Full Text Available BACKGROUND: Programmed cell death 4 (PDCD4, originally identified as the neoplastic transformation inhibitor, was attenuated in various cancer types. Our previous study demonstrated a continuous down-regulation of PDCD4 expression in the sequence of normal-borderline-malignant ovarian tissue samples and a significant correlation of PDCD4 expression with disease-free survival. The objective of the current study was to further investigate the function and modulation of PDCD4 in ovarian cancer cells. PRINCIPAL FINDINGS: We demonstrated that ectopic PDCD4 expression significantly inhibited cell proliferation by inducing cell cycle arrest at G(1 stage and up-regulation of cell cycle inhibitors of p27 and p21. Cell migration and invasion were also inhibited by PDCD4. PDCD4 over-expressing cells exhibited elevated phosphatase and tensin homolog (PTEN and inhibited protein kinase B (p-Akt. In addition, the expression of PDCD4 was up-regulated and it was exported to the cytoplasm upon serum withdrawal treatment, but it was rapidly depleted via proteasomal degradation upon serum re-administration. Treatment of a phosphoinositide 3-kinase (PI3K inhibitor prevented the degradation of PDCD4, indicating the involvement of PI3K-Akt pathway in the modulation of PDCD4. CONCLUSION: PDCD4 may play a critical function in arresting cell cycle progression at key checkpoint, thus inhibiting cell proliferation, as well as suppressing tumour metastasis. The PI3K-Akt pathway was implied to be involved in the regulation of PDCD4 degradation in ovarian cancer cells. In response to the stress condition, endogenous PDCD4 was able to shuttle between cell compartments to perform its diverted functions.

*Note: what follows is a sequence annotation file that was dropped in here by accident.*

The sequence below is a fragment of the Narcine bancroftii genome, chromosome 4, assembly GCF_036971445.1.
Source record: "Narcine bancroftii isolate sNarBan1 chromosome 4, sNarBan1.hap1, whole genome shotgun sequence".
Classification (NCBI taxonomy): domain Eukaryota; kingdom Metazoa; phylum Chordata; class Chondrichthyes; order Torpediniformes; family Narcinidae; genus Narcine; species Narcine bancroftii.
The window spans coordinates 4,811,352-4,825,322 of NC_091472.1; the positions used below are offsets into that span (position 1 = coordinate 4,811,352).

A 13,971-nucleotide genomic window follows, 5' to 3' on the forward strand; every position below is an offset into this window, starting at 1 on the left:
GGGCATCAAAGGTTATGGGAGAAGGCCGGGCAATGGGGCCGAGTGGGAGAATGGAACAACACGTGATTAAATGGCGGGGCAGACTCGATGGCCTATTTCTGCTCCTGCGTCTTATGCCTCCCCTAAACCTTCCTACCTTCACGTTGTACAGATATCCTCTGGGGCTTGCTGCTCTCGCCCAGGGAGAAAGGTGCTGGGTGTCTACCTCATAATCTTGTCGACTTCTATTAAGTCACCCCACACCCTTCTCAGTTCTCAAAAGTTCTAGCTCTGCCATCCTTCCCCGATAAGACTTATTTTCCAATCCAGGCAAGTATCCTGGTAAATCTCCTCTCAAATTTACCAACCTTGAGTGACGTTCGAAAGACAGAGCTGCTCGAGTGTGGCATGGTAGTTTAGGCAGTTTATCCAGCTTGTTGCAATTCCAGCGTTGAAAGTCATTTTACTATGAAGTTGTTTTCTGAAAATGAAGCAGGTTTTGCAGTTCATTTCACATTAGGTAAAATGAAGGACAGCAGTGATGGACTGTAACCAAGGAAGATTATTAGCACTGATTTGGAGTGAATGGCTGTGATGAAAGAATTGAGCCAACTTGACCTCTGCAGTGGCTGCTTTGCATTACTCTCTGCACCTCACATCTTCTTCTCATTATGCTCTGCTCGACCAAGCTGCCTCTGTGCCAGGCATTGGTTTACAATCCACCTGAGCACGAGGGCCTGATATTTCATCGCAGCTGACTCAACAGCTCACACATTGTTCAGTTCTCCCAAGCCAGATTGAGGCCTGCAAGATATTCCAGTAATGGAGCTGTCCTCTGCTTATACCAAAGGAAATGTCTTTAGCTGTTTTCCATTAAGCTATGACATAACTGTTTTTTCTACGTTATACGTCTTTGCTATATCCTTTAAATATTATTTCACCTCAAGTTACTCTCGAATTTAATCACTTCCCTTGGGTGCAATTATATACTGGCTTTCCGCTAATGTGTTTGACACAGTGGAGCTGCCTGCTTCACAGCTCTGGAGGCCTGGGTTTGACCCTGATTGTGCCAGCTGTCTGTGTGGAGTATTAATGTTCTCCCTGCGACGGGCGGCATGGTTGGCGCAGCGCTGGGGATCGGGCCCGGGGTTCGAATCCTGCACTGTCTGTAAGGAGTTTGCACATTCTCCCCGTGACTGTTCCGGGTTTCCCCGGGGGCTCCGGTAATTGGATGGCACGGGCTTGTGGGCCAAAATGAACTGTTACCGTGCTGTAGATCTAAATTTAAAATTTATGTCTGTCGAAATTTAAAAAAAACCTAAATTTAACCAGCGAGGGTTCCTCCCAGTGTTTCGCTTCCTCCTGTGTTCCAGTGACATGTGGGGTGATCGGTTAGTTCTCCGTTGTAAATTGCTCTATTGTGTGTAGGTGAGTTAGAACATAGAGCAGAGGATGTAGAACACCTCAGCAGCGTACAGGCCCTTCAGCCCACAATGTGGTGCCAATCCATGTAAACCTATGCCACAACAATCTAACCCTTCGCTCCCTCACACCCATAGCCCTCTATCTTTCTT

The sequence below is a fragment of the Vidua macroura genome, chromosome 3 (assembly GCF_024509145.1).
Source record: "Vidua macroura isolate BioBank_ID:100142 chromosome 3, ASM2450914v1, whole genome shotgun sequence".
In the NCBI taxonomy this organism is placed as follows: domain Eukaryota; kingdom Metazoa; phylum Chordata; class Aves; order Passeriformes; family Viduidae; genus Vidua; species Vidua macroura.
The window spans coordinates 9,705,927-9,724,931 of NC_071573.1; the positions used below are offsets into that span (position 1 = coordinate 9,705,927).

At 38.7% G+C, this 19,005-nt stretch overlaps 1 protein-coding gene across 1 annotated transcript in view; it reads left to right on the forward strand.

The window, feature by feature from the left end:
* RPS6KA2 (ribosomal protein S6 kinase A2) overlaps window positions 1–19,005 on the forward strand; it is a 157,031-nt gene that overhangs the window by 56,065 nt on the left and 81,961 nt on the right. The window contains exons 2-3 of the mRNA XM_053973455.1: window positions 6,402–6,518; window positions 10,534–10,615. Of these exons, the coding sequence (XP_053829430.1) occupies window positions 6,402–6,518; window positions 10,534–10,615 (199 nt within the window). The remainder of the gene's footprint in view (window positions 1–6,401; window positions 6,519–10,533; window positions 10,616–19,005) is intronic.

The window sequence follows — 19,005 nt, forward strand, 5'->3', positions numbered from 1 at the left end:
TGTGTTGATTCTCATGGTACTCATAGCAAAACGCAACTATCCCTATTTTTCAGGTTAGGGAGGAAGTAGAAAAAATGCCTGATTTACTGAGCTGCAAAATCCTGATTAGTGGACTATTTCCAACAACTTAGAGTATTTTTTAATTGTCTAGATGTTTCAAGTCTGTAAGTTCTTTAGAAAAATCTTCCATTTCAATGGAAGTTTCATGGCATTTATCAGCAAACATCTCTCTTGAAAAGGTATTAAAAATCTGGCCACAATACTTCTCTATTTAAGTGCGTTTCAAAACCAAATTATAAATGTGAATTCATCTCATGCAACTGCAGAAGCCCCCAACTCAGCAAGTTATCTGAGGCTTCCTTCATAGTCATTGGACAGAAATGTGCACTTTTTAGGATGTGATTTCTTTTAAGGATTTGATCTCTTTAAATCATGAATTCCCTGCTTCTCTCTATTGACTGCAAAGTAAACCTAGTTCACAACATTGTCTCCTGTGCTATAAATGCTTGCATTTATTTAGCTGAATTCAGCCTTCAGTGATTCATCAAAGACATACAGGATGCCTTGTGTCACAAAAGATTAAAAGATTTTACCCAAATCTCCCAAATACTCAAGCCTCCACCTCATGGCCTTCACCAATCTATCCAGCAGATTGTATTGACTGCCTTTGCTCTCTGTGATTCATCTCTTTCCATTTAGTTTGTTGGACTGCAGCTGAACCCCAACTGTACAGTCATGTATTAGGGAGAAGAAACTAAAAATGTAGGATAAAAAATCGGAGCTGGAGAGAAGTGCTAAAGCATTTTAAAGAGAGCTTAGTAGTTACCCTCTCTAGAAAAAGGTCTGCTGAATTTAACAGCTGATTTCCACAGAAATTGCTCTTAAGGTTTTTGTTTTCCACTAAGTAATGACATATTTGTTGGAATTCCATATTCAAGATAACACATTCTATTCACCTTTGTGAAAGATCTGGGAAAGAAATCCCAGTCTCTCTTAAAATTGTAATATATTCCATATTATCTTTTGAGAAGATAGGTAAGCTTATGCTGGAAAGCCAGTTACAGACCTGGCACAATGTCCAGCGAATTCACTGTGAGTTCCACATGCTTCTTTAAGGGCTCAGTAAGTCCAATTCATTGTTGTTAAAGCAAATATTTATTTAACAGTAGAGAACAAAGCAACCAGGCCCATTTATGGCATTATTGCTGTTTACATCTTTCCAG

14. Leptin suppresses non-apoptotic cell death in ischemic rat cardiomyocytes by reduction of iPLA{sub 2} activity

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    Takatani-Nakase, Tomoka, E-mail: nakase@mukogawa-u.ac.jp; Takahashi, Koichi, E-mail: koichi@mukogawa-u.ac.jp